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What are the Different Molluscum Contagiosum Symptoms?

By Nat Robinson
Updated May 17, 2024
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Molluscum contagiosum is a type of viral skin infection. The infection is somewhat common in children. It may also be seen in adults, however, adults with the infection concentrated in the genital area may have a sexually transmitted disease. Some people who get molluscum contagiosum have diseases known to weaken the immune system, such as acquired immune deficiency syndrome (AIDS) and human immunodeficiency virus (HIV). In general, the most common of molluscum contagiosum symptoms is papules shaped like a pearl on the skin.

The molluscum contagiosum infection is contagious. Traces of the viral infection can linger on objects like clothing, toys, faucets, towels and doorknobs. A person may also get the illness from touching a papule on someone with the infection. In adults, sexual contact with a person with the infection can cause it to spread. It should also be known that scratching the irritated skin can cause the papules to spread to other areas on the skin.

Typically, the appearance of lesions or papules on the skin is one of the most easily seen molluscum contagiosum symptoms. The papules are usually flesh colored and look similar to a pearl. They are generally small in size, with the average one being a couple of millimeters wide. In most cases, the spots are painless. Additionally, some itching can usually be expected.

Like many kinds of skin irritations, molluscum contagiosum symptoms can include redness or inflammation. Although in most cases, redness or swelling in affected areas is generally induced by excessively scratching the skin. Most papules will have a small dot at the head. The location of the irritations can vary. Many outbreaks occur on the hands, neck, face, arms, abdomen and inner thighs.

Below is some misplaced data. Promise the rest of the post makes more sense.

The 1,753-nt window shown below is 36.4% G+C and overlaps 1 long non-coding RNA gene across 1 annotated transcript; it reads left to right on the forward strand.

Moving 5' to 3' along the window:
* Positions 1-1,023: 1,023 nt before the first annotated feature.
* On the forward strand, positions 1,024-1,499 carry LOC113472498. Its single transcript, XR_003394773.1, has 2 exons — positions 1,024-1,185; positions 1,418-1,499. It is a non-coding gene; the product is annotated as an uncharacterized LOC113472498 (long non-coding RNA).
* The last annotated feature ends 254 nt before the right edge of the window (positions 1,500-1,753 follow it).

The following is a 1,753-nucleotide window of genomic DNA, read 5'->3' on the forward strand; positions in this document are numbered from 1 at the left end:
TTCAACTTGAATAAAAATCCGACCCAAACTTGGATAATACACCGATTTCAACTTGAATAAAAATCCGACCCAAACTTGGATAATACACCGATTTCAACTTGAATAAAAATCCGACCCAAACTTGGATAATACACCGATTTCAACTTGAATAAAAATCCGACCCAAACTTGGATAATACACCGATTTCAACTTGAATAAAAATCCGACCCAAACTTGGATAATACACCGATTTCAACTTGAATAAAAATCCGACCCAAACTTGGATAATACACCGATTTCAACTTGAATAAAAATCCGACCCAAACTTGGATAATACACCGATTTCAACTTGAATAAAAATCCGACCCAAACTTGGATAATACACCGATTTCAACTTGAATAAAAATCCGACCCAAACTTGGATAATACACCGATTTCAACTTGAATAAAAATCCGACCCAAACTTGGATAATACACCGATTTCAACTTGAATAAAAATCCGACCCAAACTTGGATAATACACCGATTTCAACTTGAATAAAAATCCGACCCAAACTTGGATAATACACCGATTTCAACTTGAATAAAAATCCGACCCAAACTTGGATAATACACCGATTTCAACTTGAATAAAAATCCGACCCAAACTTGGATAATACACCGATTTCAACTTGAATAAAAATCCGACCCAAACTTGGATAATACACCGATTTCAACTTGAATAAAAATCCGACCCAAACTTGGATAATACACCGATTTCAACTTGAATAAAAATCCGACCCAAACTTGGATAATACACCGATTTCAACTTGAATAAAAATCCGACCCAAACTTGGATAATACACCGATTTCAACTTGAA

As molluscum contagiosum is an infection, a fever may be a symptom as well. Other symptoms can include nausea, vomiting and weakness. A doctor may diagnose this condition by scraping a section of skin to examine it under a microscope. Accurately identifying molluscum contagiosum is important, as the papules may be similar to those of another type of health condition. For example, some sexually transmitted diseases may have similar looking irritations.

Typically, molluscum contagiosum symptoms will resolve after a while. The papules may take up to a year to fully dissolve. Some individuals may have particularly bothersome papules frozen off, lasered away or scraped off. These particular treatment methods may cause scarring and be painful to endure. If exposed to an environment where molluscum contagiosum is active, washing hands frequently and thoroughly may keep the infection from rapidly spreading.

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Discussion Comments
By anon985674 — On Jan 18, 2015

@mcvdad- I have been battling this with my daughter who is now 6 for over a year. We have tried tea tree oil but didn't seem to work. You mentioned that you noticed a combination of things work best. Any specific regimen you would suggest?

By mcvdad — On Mar 01, 2014

Molluscum is not known to cause nausea. It is a skin virus and does not reside in the blood. There are various research papers available. Iodine is one potential cure, apple cider vinegar and tea tree oil are others and recently pure coconut oil proved successful in a clinical trial. Five members of my family (adults, children and a baby) have gone through molluscum contagiosum and we found that a combination of things works best.

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